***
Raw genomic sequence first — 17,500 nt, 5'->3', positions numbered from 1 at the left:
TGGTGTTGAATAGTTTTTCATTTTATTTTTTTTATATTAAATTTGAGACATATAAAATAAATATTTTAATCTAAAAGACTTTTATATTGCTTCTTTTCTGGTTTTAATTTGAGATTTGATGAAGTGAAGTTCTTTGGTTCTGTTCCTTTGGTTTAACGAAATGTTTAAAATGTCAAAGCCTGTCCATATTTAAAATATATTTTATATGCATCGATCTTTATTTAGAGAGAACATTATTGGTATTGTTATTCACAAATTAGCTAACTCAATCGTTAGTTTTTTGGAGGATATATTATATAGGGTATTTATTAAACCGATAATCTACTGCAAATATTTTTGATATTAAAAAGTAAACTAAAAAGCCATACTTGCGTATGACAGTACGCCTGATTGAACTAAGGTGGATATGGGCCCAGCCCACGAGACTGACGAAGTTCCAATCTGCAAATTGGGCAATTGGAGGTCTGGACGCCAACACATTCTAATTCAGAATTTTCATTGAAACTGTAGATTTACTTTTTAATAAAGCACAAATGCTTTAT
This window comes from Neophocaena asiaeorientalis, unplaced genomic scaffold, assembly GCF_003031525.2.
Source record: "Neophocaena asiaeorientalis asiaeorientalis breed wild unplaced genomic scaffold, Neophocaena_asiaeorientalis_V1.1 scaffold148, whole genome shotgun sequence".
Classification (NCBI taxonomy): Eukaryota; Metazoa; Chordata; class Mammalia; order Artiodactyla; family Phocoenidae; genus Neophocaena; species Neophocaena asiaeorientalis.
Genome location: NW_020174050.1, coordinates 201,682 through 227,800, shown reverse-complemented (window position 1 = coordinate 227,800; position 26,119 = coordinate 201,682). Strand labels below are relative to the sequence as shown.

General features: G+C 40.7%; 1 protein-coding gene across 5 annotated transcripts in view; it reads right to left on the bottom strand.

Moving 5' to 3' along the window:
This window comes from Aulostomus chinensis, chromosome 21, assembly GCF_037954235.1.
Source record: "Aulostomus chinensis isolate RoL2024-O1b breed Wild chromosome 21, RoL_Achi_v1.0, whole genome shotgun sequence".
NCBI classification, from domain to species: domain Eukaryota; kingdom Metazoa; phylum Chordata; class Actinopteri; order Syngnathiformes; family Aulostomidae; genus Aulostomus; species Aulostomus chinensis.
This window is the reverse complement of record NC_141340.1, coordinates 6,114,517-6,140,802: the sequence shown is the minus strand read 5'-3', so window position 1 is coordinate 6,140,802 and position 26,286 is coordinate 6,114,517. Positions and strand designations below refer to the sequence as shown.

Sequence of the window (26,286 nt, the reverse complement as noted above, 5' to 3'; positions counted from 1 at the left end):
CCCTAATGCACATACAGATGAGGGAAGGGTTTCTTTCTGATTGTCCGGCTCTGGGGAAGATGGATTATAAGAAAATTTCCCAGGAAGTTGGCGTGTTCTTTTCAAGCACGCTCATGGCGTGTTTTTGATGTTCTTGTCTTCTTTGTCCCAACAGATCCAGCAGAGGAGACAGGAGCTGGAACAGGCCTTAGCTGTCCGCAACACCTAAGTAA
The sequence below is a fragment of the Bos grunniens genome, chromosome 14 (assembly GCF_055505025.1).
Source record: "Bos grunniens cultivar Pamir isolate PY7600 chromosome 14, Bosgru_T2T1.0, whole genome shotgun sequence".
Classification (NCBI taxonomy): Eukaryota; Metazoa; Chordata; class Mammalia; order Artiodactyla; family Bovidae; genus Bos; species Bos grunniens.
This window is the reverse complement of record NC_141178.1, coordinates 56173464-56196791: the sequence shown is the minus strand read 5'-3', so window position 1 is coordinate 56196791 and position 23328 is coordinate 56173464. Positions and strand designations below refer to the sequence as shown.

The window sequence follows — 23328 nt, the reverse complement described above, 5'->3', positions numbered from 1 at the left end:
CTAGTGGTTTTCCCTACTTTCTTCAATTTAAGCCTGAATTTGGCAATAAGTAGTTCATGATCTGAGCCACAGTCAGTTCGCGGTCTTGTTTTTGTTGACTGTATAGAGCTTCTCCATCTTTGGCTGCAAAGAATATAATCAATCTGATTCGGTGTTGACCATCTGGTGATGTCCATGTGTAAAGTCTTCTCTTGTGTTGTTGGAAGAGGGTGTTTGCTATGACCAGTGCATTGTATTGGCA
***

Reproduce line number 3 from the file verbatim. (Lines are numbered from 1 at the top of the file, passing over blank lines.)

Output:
This window comes from Neophocaena asiaeorientalis, unplaced genomic scaffold, assembly GCF_003031525.2.